When the early church met in first century Christianity, three things signified their gatherings. The Book of Acts says that the earliest followers of Christ prayed together, sang spiritual hymns together and celebrated Holy Communion just as Jesus had commanded them to do (“Do this in remembrance of me.”).

When churches decided last March to prohibit members from worshiping together in church buildings, the problem of safely and theologically “doing” communion arose. Over these months, some of you have asked for communion to be done in your homes via Zoom. You have remarked that you know other Christians who are celebrating communion in this fashion. Recently, given the fact that we still do not know how much longer it will be before we are back in our church buildings, latitude has been given to us in the Lutheran Church to do communion via Zoom.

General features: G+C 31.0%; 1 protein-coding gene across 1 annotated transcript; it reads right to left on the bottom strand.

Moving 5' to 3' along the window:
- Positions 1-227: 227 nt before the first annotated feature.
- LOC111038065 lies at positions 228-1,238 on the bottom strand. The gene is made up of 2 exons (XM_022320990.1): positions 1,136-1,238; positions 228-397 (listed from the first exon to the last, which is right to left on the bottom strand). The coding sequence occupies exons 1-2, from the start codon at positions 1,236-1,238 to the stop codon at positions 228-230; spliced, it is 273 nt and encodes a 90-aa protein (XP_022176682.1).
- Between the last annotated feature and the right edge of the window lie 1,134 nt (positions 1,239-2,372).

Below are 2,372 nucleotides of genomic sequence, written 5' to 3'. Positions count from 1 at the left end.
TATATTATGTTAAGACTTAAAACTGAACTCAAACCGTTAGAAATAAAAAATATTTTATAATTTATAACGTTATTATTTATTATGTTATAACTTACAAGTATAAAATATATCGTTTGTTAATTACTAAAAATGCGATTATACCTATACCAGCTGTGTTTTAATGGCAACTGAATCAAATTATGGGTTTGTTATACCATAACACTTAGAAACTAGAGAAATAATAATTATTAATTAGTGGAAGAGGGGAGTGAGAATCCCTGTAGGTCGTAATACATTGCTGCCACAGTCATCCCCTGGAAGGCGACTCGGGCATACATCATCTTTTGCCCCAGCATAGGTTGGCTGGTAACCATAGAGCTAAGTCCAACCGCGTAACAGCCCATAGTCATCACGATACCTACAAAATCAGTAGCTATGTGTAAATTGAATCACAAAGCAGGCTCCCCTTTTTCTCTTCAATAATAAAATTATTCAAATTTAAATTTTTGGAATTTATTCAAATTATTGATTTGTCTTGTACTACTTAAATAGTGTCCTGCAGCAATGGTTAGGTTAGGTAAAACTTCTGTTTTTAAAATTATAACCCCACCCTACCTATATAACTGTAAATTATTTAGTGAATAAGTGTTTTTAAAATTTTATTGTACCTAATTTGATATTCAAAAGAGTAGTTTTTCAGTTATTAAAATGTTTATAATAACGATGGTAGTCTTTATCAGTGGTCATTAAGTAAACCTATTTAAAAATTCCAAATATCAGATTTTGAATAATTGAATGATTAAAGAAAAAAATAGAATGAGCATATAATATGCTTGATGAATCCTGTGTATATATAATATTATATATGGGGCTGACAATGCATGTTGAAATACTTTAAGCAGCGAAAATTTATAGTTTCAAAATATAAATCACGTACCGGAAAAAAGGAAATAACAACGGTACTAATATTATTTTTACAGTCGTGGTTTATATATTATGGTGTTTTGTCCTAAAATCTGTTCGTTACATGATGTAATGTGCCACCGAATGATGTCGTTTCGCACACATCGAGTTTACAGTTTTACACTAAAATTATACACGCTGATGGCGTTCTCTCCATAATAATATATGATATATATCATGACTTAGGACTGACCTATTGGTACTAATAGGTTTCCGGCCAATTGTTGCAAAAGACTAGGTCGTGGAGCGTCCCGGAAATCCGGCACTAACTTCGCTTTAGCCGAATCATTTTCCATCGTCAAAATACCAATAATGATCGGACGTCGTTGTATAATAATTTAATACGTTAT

Though I am not particularly comfortable with this, I understand the compromise. Personally, I think Christians in various denominations and interpretations of Scripture (and consequent practices) concern themselves more with polity than God does. I believe that God does not care so much about how we do communion as much as it is done with reverence in remembering God’s great love for us and our needed great love for God and others.

Consequently, as we do Zoom worship services, be ready with bread and either wine or juice as we will be doing communion frequently over this new medium. Thank you for understanding both the dilemma and the desire that this weird time of pandemic poses for the Holy Supper. Thank you for your always understanding and support.

Pastor Mike Lemke